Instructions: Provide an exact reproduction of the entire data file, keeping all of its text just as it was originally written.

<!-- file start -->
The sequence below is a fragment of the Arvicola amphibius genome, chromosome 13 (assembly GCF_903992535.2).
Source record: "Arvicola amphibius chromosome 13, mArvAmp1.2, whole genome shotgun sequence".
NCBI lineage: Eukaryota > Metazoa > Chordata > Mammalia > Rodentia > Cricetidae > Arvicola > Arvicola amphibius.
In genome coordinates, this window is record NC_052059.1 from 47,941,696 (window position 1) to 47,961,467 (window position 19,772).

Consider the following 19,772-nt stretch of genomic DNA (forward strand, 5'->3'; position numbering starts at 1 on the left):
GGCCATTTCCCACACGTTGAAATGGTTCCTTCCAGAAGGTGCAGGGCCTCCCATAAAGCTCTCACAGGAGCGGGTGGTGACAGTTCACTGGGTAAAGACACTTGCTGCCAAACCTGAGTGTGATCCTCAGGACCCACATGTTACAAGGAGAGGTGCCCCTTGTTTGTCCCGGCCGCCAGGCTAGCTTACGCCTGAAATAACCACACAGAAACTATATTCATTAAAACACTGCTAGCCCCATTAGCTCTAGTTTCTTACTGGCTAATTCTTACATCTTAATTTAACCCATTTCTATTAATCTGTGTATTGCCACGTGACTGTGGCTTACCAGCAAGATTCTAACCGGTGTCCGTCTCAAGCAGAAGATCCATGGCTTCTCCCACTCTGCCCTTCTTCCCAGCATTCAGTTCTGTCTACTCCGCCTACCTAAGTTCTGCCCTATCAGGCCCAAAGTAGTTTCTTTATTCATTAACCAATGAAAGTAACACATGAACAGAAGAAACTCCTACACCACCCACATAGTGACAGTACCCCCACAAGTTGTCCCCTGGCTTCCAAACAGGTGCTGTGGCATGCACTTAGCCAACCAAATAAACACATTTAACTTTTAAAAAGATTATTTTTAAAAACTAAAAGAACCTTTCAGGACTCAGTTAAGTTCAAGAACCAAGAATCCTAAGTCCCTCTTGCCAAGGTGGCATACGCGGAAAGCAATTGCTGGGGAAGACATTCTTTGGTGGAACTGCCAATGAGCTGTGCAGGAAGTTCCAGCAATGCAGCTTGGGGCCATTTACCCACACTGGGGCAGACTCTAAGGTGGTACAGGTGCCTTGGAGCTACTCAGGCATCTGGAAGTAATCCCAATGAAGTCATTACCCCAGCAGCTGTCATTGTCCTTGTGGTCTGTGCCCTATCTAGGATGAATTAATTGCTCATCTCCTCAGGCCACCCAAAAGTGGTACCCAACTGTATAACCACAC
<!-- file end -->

The sequence below is a fragment of the Arvicola amphibius genome, chromosome 13 (assembly GCF_903992535.2).
Source record: "Arvicola amphibius chromosome 13, mArvAmp1.2, whole genome shotgun sequence".
NCBI lineage: Eukaryota > Metazoa > Chordata > Mammalia > Rodentia > Cricetidae > Arvicola > Arvicola amphibius.
In genome coordinates, this window is record NC_052059.1 from 47,941,696 (window position 1) to 47,961,467 (window position 19,772).

Consider the following 19,772-nt stretch of genomic DNA (forward strand, 5'->3'; position numbering starts at 1 on the left):
GGCCATTTCCCACACGTTGAAATGGTTCCTTCCAGAAGGTGCAGGGCCTCCCATAAAGCTCTCACAGGAGCGGGTGGTGACAGTTCACTGGGTAAAGACACTTGCTGCCAAACCTGAGTGTGATCCTCAGGACCCACATGTTACAAGGAGAGGTGCCCCTTGTTTGTCCCGGCCGCCAGGCTAGCTTACGCCTGAAATAACCACACAGAAACTATATTCATTAAAACACTGCTAGCCCCATTAGCTCTAGTTTCTTACTGGCTAATTCTTACATCTTAATTTAACCCATTTCTATTAATCTGTGTATTGCCACGTGACTGTGGCTTACCAGCAAGATTCTAACCGGTGTCCGTCTCAAGCAGAAGATCCATGGCTTCTCCCACTCTGCCCTTCTTCCCAGCATTCAGTTCTGTCTACTCCGCCTACCTAAGTTCTGCCCTATCAGGCCCAAAGTAGTTTCTTTATTCATTAACCAATGAAAGTAACACATGAACAGAAGAAACTCCTACACCACCCACATAGTGACAGTACCCCCACAAGTTGTCCCCTGGCTTCCAAACAGGTGCTGTGGCATGCACTTAGCCAACCAAATAAACACATTTAACTTTTAAAAAGATTATTTTTAAAAACTAAAAGAACCTTTCAGGACTCAGTTAAGTTCAAGAACCAAGAATCCTAAGTCCCTCTTGCCAAGGTGGCATACGCGGAAAGCAATTGCTGGGGAAGACATTCTTTGGTGGAACTGCCAATGAGCTGTGCAGGAAGTTCCAGCAATGCAGCTTGGGGCCATTTACCCACACTGGGGCAGACTCTAAGGTGGTACAGGTGCCTTGGAGCTACTCAGGCATCTGGAAGTAATCCCAATGAAGTCATTACCCCAGCAGCTGTCATTGTCCTTGTGGTCTGTGCCCTATCTAGGATGAATTAATTGCTCATCTCCTCAGGCCACCCAAAAGTGGTACCCAACTGTATAACCACAC